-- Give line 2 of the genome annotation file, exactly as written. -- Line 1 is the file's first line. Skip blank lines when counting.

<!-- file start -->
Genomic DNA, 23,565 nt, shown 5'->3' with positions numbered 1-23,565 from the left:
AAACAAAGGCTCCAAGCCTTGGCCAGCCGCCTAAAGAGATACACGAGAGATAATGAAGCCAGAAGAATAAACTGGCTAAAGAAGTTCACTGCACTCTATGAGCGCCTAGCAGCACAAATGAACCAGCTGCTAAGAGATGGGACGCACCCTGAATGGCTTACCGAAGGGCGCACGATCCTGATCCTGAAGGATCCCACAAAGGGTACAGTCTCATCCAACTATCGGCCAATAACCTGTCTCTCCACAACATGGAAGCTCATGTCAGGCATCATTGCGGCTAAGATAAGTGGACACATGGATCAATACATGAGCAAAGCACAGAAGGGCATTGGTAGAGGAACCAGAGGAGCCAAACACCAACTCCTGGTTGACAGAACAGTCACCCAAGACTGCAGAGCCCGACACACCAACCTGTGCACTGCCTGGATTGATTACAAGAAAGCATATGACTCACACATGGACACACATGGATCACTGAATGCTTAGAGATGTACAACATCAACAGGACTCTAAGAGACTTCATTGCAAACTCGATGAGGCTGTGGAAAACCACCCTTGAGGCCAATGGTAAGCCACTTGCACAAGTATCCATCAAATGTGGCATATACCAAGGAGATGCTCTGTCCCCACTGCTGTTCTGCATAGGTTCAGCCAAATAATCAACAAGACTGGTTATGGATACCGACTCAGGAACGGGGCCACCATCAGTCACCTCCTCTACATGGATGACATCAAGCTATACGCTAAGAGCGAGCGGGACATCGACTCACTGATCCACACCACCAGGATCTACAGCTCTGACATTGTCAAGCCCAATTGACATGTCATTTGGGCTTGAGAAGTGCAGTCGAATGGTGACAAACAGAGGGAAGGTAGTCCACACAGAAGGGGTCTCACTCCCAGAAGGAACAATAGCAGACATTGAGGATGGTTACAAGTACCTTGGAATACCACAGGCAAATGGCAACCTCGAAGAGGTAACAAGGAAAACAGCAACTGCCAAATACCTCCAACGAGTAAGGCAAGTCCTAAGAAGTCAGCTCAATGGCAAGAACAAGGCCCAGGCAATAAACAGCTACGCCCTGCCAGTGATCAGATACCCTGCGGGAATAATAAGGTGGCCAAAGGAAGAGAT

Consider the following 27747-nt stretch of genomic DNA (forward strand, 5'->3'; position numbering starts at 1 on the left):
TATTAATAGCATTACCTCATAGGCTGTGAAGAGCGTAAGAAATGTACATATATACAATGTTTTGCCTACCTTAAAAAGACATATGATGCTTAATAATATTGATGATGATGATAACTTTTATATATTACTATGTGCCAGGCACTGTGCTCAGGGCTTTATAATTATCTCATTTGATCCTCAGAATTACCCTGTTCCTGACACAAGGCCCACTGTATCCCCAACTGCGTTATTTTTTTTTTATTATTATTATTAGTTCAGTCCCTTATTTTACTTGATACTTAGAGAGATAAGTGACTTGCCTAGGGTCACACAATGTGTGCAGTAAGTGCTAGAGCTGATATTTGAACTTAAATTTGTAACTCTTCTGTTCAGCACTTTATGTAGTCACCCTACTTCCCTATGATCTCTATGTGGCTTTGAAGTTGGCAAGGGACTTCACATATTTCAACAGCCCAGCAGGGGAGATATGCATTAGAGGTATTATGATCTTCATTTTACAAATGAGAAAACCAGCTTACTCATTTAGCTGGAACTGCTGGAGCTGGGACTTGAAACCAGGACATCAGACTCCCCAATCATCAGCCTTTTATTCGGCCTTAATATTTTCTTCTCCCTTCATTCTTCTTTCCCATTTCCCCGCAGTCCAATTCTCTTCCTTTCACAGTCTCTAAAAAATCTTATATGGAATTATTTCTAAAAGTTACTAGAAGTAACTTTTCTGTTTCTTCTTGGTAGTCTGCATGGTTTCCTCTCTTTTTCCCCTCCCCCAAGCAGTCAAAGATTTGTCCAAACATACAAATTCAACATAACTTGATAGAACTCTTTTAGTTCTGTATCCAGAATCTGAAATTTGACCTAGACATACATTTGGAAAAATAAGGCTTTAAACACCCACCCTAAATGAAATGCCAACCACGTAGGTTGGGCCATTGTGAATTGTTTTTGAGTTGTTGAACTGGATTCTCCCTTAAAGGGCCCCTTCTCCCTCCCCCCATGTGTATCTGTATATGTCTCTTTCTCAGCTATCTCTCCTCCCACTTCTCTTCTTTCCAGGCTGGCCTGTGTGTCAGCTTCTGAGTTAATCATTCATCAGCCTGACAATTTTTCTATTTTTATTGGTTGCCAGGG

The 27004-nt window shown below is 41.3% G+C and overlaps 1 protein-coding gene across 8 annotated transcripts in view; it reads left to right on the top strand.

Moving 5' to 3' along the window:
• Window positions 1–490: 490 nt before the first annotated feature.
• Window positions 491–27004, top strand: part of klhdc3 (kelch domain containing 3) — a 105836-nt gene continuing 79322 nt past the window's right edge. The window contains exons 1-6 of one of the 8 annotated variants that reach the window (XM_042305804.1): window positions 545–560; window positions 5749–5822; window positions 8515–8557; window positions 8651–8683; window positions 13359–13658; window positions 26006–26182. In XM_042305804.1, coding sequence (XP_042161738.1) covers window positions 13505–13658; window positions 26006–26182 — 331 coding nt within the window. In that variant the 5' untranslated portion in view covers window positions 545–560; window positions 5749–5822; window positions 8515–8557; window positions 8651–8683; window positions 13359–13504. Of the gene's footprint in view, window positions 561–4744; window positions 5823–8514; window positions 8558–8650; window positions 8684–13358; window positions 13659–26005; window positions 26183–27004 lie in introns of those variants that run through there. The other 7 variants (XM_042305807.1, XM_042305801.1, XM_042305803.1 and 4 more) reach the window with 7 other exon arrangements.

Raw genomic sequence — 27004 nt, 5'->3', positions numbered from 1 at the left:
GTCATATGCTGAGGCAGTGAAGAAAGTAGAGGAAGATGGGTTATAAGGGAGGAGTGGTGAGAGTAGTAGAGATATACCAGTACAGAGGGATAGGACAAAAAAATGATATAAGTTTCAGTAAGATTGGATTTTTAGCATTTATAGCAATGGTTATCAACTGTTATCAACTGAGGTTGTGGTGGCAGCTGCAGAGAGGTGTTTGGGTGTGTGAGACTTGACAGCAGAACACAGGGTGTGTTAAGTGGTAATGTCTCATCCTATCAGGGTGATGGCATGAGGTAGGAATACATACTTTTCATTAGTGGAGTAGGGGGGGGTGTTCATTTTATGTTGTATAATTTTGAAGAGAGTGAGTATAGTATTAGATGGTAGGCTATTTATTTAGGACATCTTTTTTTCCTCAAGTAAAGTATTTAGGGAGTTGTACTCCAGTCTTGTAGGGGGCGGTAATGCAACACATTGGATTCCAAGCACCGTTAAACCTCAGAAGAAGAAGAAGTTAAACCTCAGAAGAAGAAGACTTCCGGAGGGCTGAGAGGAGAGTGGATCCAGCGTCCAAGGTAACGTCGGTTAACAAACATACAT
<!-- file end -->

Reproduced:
AAACAAAGGCTCCAAGCCTTGGCCAGCCGCCTAAAGAGATACACGAGAGATAATGAAGCCAGAAGAATAAACTGGCTAAAGAAGTTCACTGCACTCTATGAGCGCCTAGCAGCACAAATGAACCAGCTGCTAAGAGATGGGACGCACCCTGAATGGCTTACCGAAGGGCGCACGATCCTGATCCTGAAGGATCCCACAAAGGGTACAGTCTCATCCAACTATCGGCCAATAACCTGTCTCTCCACAACATGGAAGCTCATGTCAGGCATCATTGCGGCTAAGATAAGTGGACACATGGATCAATACATGAGCAAAGCACAGAAGGGCATTGGTAGAGGAACCAGAGGAGCCAAACACCAACTCCTGGTTGACAGAACAGTCACCCAAGACTGCAGAGCCCGACACACCAACCTGTGCACTGCCTGGATTGATTACAAGAAAGCATATGACTCACACATGGACACACATGGATCACTGAATGCTTAGAGATGTACAACATCAACAGGACTCTAAGAGACTTCATTGCAAACTCGATGAGGCTGTGGAAAACCACCCTTGAGGCCAATGGTAAGCCACTTGCACAAGTATCCATCAAATGTGGCATATACCAAGGAGATGCTCTGTCCCCACTGCTGTTCTGCATAGGTTCAGCCAAATAATCAACAAGACTGGTTATGGATACCGACTCAGGAACGGGGCCACCATCAGTCACCTCCTCTACATGGATGACATCAAGCTATACGCTAAGAGCGAGCGGGACATCGACTCACTGATCCACACCACCAGGATCTACAGCTCTGACATTGTCAAGCCCAATTGACATGTCATTTGGGCTTGAGAAGTGCAGTCGAATGGTGACAAACAGAGGGAAGGTAGTCCACACAGAAGGGGTCTCACTCCCAGAAGGAACAATAGCAGACATTGAGGATGGTTACAAGTACCTTGGAATACCACAGGCAAATGGCAACCTCGAAGAGGTAACAAGGAAAACAGCAACTGCCAAATACCTCCAACGAGTAAGGCAAGTCCTAAGAAGTCAGCTCAATGGCAAGAACAAGGCCCAGGCAATAAACAGCTACGCCCTGCCAGTGATCAGATACCCTGCGGGAATAATAAGGTGGCCAAAGGAAGAGAT